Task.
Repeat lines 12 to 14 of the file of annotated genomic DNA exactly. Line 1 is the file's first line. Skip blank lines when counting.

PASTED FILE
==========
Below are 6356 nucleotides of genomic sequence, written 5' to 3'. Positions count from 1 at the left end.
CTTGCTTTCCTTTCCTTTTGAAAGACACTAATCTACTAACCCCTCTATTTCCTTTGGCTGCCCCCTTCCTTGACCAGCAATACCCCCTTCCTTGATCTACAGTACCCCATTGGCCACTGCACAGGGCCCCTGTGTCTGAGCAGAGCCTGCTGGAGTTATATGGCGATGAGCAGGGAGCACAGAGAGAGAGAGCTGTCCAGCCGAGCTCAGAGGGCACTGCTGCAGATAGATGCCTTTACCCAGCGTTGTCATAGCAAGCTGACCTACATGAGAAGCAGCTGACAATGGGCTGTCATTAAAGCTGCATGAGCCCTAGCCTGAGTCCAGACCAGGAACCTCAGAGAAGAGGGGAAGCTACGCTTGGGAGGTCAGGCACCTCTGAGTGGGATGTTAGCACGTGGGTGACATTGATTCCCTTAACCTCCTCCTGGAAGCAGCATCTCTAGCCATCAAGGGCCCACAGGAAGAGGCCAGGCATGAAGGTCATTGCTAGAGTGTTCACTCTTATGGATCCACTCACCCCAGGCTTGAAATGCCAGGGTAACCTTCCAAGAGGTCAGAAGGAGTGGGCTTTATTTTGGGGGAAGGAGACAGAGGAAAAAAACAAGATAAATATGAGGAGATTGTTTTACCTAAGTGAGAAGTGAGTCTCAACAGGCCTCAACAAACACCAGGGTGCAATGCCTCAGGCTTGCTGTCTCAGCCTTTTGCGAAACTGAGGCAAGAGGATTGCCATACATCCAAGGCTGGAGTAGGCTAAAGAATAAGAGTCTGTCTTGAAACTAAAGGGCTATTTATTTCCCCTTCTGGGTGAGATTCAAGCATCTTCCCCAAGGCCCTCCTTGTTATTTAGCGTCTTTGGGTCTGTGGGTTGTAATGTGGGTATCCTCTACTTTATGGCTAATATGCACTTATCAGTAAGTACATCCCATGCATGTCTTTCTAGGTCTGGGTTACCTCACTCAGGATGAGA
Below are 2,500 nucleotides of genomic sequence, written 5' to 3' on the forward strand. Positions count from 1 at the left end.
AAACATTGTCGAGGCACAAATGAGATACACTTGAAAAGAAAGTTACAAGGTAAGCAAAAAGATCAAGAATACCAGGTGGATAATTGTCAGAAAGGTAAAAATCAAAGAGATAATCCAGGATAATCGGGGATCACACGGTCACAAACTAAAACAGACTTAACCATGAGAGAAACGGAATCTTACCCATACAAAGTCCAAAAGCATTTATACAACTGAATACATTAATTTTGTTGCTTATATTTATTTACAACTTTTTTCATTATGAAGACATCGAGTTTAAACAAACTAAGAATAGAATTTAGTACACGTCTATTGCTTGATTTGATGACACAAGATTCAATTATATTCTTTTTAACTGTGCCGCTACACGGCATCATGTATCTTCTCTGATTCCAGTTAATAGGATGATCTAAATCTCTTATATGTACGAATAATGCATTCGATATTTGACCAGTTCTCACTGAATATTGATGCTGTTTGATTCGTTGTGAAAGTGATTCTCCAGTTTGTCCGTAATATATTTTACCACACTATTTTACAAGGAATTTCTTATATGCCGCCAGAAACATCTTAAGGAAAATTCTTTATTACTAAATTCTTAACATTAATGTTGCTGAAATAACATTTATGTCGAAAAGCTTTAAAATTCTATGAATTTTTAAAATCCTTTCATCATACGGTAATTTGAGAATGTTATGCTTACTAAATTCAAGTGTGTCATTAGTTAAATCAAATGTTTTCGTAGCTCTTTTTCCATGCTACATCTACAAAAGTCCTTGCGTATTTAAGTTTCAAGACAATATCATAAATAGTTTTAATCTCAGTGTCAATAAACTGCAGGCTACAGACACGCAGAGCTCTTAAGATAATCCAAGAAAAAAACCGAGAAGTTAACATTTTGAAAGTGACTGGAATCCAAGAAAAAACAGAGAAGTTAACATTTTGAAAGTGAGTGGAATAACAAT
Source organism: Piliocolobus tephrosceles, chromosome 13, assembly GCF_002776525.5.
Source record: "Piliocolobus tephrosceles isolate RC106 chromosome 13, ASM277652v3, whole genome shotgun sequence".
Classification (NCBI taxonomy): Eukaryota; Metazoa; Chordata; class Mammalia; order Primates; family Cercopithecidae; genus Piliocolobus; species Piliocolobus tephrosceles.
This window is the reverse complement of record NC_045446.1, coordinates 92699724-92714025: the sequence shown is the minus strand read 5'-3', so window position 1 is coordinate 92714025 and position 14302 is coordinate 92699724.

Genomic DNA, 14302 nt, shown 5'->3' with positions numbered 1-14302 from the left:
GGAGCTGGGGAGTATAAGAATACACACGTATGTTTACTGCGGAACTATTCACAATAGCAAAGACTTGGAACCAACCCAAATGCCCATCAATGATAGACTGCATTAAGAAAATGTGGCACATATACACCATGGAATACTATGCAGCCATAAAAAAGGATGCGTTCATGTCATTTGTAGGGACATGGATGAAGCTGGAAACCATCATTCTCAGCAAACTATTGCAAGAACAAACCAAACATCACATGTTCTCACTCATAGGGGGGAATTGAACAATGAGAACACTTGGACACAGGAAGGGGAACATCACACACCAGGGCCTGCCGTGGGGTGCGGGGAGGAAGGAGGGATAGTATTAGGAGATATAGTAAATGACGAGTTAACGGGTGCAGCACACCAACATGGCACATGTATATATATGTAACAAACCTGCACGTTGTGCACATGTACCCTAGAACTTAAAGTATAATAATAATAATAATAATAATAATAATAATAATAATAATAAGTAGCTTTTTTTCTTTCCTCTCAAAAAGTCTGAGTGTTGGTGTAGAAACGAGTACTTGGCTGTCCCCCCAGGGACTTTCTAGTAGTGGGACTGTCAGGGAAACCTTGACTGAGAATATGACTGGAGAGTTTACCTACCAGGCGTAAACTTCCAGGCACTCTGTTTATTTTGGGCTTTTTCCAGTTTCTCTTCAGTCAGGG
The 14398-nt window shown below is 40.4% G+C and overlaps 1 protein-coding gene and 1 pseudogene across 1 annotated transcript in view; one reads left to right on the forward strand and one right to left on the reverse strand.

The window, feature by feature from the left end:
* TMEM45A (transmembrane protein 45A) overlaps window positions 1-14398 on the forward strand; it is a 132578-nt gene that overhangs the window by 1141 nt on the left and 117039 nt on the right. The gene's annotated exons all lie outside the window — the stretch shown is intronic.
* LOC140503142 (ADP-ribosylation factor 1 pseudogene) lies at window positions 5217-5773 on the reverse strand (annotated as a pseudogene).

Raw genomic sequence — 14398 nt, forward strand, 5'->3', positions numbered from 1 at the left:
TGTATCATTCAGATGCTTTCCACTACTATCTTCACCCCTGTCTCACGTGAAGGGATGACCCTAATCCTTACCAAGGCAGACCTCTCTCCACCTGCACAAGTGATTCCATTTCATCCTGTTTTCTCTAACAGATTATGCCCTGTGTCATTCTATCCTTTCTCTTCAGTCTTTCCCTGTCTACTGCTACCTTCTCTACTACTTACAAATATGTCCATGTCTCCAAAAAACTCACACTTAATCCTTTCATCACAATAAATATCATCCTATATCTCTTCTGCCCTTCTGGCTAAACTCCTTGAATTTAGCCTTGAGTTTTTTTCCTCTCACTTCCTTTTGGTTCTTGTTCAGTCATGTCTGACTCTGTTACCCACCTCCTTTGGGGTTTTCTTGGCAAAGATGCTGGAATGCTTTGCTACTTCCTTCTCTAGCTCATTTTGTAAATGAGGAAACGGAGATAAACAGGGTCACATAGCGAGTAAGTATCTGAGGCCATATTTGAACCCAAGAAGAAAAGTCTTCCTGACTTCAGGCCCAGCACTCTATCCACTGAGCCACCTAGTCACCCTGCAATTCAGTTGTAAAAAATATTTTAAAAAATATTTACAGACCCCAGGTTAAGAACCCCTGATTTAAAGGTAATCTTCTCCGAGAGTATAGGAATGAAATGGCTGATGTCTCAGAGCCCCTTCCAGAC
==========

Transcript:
The window, feature by feature from the left end:
* TMEM45A (transmembrane protein 45A) overlaps window positions 1-14398 on the forward strand; it is a 132578-nt gene that overhangs the window by 1141 nt on the left and 117039 nt on the right. The gene's annotated exons all lie outside the window — the stretch shown is intronic.
* LOC140503142 (ADP-ribosylation factor 1 pseudogene) lies at window positions 5217-5773 on the reverse strand (annotated as a pseudogene).